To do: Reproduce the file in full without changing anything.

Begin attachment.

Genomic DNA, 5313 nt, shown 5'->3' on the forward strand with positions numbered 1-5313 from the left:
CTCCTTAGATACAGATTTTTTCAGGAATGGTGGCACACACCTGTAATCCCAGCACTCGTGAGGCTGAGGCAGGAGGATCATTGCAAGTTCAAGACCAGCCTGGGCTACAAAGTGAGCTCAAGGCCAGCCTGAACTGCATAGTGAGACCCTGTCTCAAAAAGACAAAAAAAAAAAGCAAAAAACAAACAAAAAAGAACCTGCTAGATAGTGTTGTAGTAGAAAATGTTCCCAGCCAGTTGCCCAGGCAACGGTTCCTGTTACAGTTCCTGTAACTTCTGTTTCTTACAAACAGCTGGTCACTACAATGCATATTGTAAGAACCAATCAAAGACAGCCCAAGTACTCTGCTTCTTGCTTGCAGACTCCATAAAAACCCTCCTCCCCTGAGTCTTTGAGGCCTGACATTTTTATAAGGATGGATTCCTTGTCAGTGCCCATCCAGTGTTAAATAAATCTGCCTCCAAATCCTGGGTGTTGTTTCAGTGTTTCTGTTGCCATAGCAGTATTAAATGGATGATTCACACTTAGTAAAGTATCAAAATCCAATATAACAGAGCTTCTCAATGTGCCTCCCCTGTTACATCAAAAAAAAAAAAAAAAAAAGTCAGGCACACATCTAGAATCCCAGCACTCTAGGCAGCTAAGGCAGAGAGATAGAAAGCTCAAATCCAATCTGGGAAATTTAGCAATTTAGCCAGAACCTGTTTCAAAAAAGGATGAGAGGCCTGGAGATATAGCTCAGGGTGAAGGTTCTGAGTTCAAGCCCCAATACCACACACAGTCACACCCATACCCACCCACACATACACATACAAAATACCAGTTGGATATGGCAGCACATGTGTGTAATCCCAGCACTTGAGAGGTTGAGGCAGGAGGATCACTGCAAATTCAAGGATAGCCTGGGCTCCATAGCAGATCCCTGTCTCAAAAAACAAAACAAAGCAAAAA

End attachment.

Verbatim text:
Genomic DNA, 5313 nt, shown 5'->3' on the forward strand with positions numbered 1-5313 from the left:
CTCCTTAGATACAGATTTTTTCAGGAATGGTGGCACACACCTGTAATCCCAGCACTCGTGAGGCTGAGGCAGGAGGATCATTGCAAGTTCAAGACCAGCCTGGGCTACAAAGTGAGCTCAAGGCCAGCCTGAACTGCATAGTGAGACCCTGTCTCAAAAAGACAAAAAAAAAAAGCAAAAAACAAACAAAAAAGAACCTGCTAGATAGTGTTGTAGTAGAAAATGTTCCCAGCCAGTTGCCCAGGCAACGGTTCCTGTTACAGTTCCTGTAACTTCTGTTTCTTACAAACAGCTGGTCACTACAATGCATATTGTAAGAACCAATCAAAGACAGCCCAAGTACTCTGCTTCTTGCTTGCAGACTCCATAAAAACCCTCCTCCCCTGAGTCTTTGAGGCCTGACATTTTTATAAGGATGGATTCCTTGTCAGTGCCCATCCAGTGTTAAATAAATCTGCCTCCAAATCCTGGGTGTTGTTTCAGTGTTTCTGTTGCCATAGCAGTATTAAATGGATGATTCACACTTAGTAAAGTATCAAAATCCAATATAACAGAGCTTCTCAATGTGCCTCCCCTGTTACATCAAAAAAAAAAAAAAAAAAAGTCAGGCACACATCTAGAATCCCAGCACTCTAGGCAGCTAAGGCAGAGAGATAGAAAGCTCAAATCCAATCTGGGAAATTTAGCAATTTAGCCAGAACCTGTTTCAAAAAAGGATGAGAGGCCTGGAGATATAGCTCAGGGTGAAGGTTCTGAGTTCAAGCCCCAATACCACACACAGTCACACCCATACCCACCCACACATACACATACAAAATACCAGTTGGATATGGCAGCACATGTGTGTAATCCCAGCACTTGAGAGGTTGAGGCAGGAGGATCACTGCAAATTCAAGGATAGCCTGGGCTCCATAGCAGATCCCTGTCTCAAAAAACAAAACAAAGCAAAAA